Sunday, September 3, 2017

Elderberries, and seeking your food from God

I biked a couple of miles to the Hennepin Canal this week, to pick elderberries. (Not actually for exercise; if I'd had a car I would have driven, but I don't and I wanted the berries. My carless condition is a story for another time, but I'll say this for it: it's easy to stay close to the earth when you don't have a choice!) I've been getting my manuscript in shape to send in to the publisher for the second time after some revisions—one reason I'm not up to any other really heavy writing this week—but elderberries wait for no-one. It was now or never.

Elderberries like to hang out over water. In French they're called sureau, which literally means “over water.” I noticed this year, picking some of my harvest from the bushes beside the road near home and some from the bushes hanging low over the canal, what a difference water makes to them: the road berries are puny, mostly seed, which I used to think the natural condition of elderberries—but the canal berries are fat and black and shiny, and when you squeeze them you can feel the juice. I'll be making that canal trip again next year. The berries hang so low over the water that the fattest clusters tempted me right into the canal—but it turned out to be barely ankle-deep at the edge. I'm in.

There aren't actually that many wild foods I regularly gather. More than the average person, I guess, but less than most enthusiasts. Elderberries for syrup; nettles for nettle soup (a French country recipe) and nettle tea (which tastes rather like spinach tea but is an excellent natural iron supplement); fiddleheads and ramps one time each spring, stir-fried together; and once, a solitary morel. (Maybe it'll happen again someday!) I hope to try acorns this fall—I'll have to look up the process, but I believe it involves soaking them and discarding the water to leach the bitter tannins out—largely because in playing with the Boy I once split an acorn open with a knife to show him the inside and I swear it smelled exactly like brown sugar. I couldn't stop smelling it; I still have it around somewhere to take a whiff from every now and then. I just have to find out how they taste, if only once.

There aren't that many wild foods I gather, but they're important to me. The process is important to me. There's something about the haphazardness of it, the searching—gathering rather than picking—that suits my notions of how life truly is. There's something about the wild itself, the unplanted place, whether woods or ditch or hedgerow; there's something about that unplanted place holding out food to you, for you to pick. Food out of the ground already seems a miracle to me, even when I work hard for it; I can't make a pumpkin or a raspberry, and the fact that they swell and ripen on the plants at all seems like a bounty and a gift. But foraging goes a step beyond: in the place God chooses, not in the place I choose, grows the thing I need. My only work is to search.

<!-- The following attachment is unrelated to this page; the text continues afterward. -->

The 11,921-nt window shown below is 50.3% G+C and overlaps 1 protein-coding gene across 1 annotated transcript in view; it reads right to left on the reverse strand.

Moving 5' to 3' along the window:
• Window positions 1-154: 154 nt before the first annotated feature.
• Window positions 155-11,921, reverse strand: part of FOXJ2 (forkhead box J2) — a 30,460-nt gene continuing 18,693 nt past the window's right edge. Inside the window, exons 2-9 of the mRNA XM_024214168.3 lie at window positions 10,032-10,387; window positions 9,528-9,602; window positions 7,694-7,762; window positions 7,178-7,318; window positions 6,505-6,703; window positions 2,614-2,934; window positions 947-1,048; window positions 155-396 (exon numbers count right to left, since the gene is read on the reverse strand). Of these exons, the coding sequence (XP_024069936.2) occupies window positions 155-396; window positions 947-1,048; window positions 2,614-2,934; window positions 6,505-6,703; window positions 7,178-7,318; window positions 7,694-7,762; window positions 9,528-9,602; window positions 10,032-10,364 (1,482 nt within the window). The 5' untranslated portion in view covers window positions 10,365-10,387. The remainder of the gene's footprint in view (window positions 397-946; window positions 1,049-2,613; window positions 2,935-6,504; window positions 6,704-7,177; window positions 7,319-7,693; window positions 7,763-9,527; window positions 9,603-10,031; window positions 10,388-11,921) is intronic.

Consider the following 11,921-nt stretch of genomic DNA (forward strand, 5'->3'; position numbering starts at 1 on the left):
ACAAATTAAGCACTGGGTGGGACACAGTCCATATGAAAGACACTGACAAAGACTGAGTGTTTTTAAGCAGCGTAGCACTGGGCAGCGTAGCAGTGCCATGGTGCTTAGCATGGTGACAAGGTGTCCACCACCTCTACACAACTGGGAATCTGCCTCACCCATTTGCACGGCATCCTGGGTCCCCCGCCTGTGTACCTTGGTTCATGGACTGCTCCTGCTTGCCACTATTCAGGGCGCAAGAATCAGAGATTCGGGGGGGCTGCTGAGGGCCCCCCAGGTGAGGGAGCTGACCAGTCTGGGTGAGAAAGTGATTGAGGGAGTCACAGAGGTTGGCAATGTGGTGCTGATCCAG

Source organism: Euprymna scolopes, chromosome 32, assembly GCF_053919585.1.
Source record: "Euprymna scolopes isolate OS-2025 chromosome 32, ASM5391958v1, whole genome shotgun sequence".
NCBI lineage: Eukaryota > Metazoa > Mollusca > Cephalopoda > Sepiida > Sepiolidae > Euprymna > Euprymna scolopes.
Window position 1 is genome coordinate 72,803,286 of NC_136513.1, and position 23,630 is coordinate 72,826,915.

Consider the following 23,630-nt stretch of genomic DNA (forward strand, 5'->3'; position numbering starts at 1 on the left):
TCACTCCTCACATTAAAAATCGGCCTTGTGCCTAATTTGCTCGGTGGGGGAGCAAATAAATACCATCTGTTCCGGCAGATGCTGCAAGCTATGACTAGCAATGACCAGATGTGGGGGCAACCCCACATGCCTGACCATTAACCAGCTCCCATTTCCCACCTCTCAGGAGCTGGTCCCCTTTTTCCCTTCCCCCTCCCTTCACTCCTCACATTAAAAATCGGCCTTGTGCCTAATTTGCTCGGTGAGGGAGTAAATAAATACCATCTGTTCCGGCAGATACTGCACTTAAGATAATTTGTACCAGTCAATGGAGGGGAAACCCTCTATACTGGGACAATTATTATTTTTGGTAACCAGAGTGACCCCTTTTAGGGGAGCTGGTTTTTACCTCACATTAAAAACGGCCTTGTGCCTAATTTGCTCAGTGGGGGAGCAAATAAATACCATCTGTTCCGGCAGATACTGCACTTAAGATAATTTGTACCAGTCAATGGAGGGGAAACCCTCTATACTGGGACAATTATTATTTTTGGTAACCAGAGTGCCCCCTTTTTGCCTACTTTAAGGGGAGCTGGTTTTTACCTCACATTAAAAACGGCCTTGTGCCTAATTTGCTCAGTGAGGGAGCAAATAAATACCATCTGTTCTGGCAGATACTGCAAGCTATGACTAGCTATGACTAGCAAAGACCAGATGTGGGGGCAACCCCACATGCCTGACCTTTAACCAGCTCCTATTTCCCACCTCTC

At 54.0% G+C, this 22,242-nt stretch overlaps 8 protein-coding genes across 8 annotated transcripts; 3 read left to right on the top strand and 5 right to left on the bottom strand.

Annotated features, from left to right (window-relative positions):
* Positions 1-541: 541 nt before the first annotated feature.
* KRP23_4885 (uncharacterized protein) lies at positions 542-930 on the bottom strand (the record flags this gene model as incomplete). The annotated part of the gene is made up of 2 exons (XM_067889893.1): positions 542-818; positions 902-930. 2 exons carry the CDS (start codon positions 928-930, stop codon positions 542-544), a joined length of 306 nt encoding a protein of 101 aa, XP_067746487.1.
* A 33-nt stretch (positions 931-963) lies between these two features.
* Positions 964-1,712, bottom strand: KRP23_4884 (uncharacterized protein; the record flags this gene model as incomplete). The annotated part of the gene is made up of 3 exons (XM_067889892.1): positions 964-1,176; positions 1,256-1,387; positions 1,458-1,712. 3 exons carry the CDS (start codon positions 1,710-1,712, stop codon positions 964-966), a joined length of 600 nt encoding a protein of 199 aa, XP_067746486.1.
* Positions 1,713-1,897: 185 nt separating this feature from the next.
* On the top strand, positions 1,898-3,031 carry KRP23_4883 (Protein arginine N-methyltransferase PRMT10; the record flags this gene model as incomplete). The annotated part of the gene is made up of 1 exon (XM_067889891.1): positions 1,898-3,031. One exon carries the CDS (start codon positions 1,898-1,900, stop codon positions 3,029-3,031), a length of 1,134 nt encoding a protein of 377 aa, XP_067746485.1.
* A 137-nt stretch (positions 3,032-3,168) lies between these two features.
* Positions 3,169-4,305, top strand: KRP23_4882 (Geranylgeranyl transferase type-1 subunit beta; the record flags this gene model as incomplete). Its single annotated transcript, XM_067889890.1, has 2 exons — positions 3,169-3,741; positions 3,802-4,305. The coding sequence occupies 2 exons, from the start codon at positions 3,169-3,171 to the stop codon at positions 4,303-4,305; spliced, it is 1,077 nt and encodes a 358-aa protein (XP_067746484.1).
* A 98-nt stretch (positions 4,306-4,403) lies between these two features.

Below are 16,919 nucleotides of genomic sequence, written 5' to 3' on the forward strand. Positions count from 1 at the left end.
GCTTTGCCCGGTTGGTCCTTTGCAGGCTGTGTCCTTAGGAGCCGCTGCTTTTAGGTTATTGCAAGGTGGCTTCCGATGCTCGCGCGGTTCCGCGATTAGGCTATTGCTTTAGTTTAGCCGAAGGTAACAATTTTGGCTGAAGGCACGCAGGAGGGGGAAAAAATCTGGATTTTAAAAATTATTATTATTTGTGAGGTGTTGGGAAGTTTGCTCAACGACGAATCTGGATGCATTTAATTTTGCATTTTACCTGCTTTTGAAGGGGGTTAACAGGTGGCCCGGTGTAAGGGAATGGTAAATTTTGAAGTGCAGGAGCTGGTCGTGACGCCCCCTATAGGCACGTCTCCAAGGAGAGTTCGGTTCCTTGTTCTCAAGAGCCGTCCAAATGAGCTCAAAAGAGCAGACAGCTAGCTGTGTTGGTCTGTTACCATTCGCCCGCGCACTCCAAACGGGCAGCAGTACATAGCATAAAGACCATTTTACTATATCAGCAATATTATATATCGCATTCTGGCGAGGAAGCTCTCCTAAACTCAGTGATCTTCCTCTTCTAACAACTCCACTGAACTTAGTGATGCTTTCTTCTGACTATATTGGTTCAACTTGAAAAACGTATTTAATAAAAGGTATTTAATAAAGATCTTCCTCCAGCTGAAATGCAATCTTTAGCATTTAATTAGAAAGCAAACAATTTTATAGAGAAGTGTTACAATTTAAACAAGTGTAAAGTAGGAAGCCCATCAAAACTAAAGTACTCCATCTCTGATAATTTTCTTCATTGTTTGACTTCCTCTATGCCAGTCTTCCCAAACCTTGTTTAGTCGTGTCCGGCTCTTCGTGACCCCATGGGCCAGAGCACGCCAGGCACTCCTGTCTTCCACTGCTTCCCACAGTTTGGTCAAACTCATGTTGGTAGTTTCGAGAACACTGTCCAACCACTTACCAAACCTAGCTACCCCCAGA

In my favorite psalm, Psalm 104, it says “The young lions roar after their prey, and seek their food from God.” I've never hunted, but I can see it. Foraging is like that too, and I'm sure hunting is even more so—especially if you do it for hunger, not for fun. There's so much hope involved and so much chance. You seek for the gift, but in the end the gift is given. There is no certainty. We walk out to seek our food in a world we don't control. Even if it's only a gallon or two of berries, it's a reminder of sorts: that our food, and ourselves, are not products of our making. That the earth and the Lord are the matrix of our lives; that we are creatures and not gods.

Every year in September I make elderberry syrup. The berries are reputed to have immune-boosting properties, and I believe it; if it happens not to be true, the syrup makes a truly delicious placebo (which you'll know, if you've read much about the placebo effect, is nothing to sneeze at.) I arm for the winter with elderberry syrup and echinacea tincture, the one from the wild and the other from my herb garden. Here's the recipe I'll be using for the syrup. Please note that if you ever try elderberries for yourself, it's important to cook them in some way no matter what you're making with them (some people dry them in an oven for instance) because heat rids them of some mildly toxic properties that can cause an upset stomach.

Elderberry syrup

2 quarts fresh ripe elderberries
¼ oz grated ginger root
½ tsp ground cloves

Put the elderberries in a large pot with ¼ cup of water and simmer on low heat until they're soft. Strain out the pulp and reheat the juice in the pot; add the ginger and cloves. Simmer till the liquid is reduced to half its original volume. Measure the liquid and add an equal amount of honey. Stir the hot liquid and the honey together till thoroughly combined. Let cool.

This syrup will keep 12 weeks in the fridge, or all winter in the freezer. (The great thing about the honey is, it stays runny in the freezer, so it's very easy to dole out the freezer syrup a few spoonfuls at a time.)

When you're fighting a cold or flu, take 1 or 2 tablespoons of the syrup several times throughout the day (on pancakes if desired!)


  1. Elderberry syrup is my favourite breakfast juice. Or jelly on bread. Last year we didn't get much. I should go and and pick some one of these days. Didn't know they're better near water. But 'sureau' makes sense. My wife makes it but hasn't tried the ginger, cloves and honey; just sugar.

  2. I've never made jelly yet! But maybe I could this year. I've got way more than I ever had before this year...